The pain of endometriosis can be utterly debilitating. Susie Ferguson asks why so many women and girls are expected simply to put up with it.
It started when I was 14 years old. The first mention of dysmenorrhea in the ream of paper that is my medical records – that was the first time I went to a doctor because I had painful periods.
And from that seed grew the branches of blood loss, anaemia and the quietly sinister, ratcheting up pain. I did everything recommended to stem the tide. Nothing worked. With first exams bearing down on me, I was on the contraceptive pill aged 15.
I remember the blood. Periods that could last almost a fortnight. Using tampons and back up sanitary towels simultaneously, and still having to change every 45 minutes. Intense pain, searing and cramping, white hot. And when it stopped, a blissful exhaustion that felt like nothing but defeat.
It’s just period pain, many of the doctors told me, with a shrug. I was normal, they said. The unspoken words were to get over it and harden up, yet another patient where it’s all in her head.
Actually, it was all in my abdomen.
Endometriosis is where the uterus lining – the endometrium – ends up outside the uterus, like on fallopian tubes, the bowel and bladder. One in 10 women and girls have endo. You’ll know several who have it. Endo can be treated and well managed, but there is no cure.
The Pill brought some respite but it didn’t stop me bleeding, even when I was taking packs back to back while reporting from the frontline of the Iraq war in 2003. It got pretty messy. And in the safety of the radio studio I remember newsreading one morning with my right foot up on the control desk to push hard against the pain in my pelvis. It was the only way I could get through my shift, even though I could hardly breathe.
In my early 20s I was told my horror-show periods were likely a sign of endometriosis. But then, as now, it hides in plain sight. Endo can’t be detected by tests or seen on ultrasounds. The only way for a formal diagnosis – and therefore treatment – is laparoscopic surgery where a doctor gets eyes on it.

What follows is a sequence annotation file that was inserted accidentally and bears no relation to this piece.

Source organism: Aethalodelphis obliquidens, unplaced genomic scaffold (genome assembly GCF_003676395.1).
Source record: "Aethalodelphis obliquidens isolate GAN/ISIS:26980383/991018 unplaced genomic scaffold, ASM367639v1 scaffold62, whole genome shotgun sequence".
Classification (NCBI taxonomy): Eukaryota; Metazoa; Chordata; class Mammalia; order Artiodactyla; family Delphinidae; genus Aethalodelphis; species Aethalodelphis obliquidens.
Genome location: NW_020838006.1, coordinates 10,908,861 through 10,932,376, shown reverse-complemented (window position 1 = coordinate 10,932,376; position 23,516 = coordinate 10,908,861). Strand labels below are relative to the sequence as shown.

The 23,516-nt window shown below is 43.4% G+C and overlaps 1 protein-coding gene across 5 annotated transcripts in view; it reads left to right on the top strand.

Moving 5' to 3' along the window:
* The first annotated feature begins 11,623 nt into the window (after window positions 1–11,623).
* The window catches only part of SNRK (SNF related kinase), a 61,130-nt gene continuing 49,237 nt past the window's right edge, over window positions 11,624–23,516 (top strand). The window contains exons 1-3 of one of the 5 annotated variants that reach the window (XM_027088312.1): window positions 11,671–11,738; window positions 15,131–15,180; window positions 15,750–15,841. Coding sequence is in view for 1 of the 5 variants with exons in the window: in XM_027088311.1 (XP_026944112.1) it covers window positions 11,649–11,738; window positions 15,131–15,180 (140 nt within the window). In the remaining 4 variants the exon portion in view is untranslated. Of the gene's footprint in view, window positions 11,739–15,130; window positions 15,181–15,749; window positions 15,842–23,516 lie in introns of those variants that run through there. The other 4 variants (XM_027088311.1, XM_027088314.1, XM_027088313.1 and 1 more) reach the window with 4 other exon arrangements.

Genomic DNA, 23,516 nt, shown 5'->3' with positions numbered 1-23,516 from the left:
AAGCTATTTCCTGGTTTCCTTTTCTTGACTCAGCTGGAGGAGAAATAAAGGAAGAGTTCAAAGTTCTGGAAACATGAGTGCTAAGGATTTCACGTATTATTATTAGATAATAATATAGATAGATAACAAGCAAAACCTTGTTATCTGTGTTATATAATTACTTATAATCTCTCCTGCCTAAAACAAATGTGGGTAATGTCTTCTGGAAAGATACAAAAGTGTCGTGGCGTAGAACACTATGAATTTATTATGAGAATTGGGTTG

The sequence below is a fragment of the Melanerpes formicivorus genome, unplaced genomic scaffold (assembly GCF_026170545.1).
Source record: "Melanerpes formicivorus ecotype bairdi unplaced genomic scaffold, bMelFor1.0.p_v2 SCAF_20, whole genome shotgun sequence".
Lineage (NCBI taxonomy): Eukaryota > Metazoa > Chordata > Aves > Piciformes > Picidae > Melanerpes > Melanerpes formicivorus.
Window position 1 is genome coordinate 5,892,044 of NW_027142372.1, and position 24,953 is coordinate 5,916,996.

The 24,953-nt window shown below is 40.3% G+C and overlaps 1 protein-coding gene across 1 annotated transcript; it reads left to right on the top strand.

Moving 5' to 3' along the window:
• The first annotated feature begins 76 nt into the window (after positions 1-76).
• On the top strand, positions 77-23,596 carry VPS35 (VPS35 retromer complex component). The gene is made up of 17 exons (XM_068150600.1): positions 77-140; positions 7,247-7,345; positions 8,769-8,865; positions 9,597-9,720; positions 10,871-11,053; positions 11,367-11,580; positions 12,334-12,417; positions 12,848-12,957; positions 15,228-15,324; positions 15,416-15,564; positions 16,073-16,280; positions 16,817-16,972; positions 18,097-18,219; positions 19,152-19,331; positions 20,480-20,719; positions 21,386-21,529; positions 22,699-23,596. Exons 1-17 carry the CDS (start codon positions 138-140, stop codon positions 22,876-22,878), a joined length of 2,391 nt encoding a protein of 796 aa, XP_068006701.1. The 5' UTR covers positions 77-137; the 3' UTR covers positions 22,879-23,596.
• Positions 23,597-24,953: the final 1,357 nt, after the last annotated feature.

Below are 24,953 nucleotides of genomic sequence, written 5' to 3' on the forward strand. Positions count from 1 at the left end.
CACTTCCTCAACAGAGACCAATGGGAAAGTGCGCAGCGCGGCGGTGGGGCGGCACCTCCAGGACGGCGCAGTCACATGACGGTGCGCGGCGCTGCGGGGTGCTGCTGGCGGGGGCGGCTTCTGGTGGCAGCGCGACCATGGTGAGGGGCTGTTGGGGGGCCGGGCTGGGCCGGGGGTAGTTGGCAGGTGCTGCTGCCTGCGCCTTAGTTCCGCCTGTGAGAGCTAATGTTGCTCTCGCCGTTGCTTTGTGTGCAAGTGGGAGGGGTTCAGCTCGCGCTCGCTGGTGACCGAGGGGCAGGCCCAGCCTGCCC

I was on a surgical waiting list for four years in the UK, all the while popping prescription opioids daily. Every few months another contraceptive pill or painkiller would be tried on me to see if it was the miracle drug – it never was. One time a doctor suggested having children, as that would likely sort it out. I said I didn’t feel bringing another life into the world should be touted as a cure for a disease. The doctor’s response – an eyeroll – said it all. Clearly if I was so uppity and unwilling, the pain couldn’t be that bad. I was finally diagnosed when I was 28: 14 years after that first doctor’s appointment.
I was lucky in being able to have two children, as for many endo brings infertility too. Endometriosis may also be responsible for my two miscarriages along the way. No one told me about that risk. And – newsflash – pregnancy wasn’t the cure after all.
What childbirth did give me though was the language to name that same extreme pain I’d been experiencing since I was a child. Going through natural labour taught me that my endo pain sat at about the same point as being six centimetres dilated in childbirth. I didn’t have the words to tell doctors that when I was a teenager or young adult, and they didn’t step up and take me seriously. But when I had the yardstick to accurately describe it, I was treated swiftly in New Zealand.
Eighteen months ago I had a hysterectomy and have been pain free since. Despite getting up at 4am daily for work, I have more energy now than I had for years. It turns out that life is easier when you’re not in severe, chronic pain. Who would have thought it.
When I was thinking about this the other day, I found myself looking at the wheelchair ramp at my kids’ school. Back in the 70s and early 80s those ramps didn’t really exist. There wasn’t access for people in wheelchairs to many aspects of life. That meant exclusion from most schools and unis, workplaces, and places to let your hair down. Now it’s unthinkable there wouldn’t be a way in. We remade the world so it started to work for people previously given a raw deal. Eyes opened and attitudes shifted.
For people living with endometriosis, surgery works. It’s invasive and expensive. But consider the alternative – that girls and women put up with it, take eye watering amounts of painkillers and leave many with no choice but to let their education, career or life prospects wither and die? Endometriosis NZ estimates 120,000 people suffer with it in New Zealand alone, worldwide the figure is 200 million. We’re not talking only the odd case here and there.
How about we now commit to remaking the world for the thousands of people in this country who are held hostage by their bodies, that we believe women and girls when they speak their truth, and we fund the resources to change their lives?
It would be a start.
Susie Ferguson is co-host of RNZ’s Morning Report and an ambassador for Endometriosis NZ
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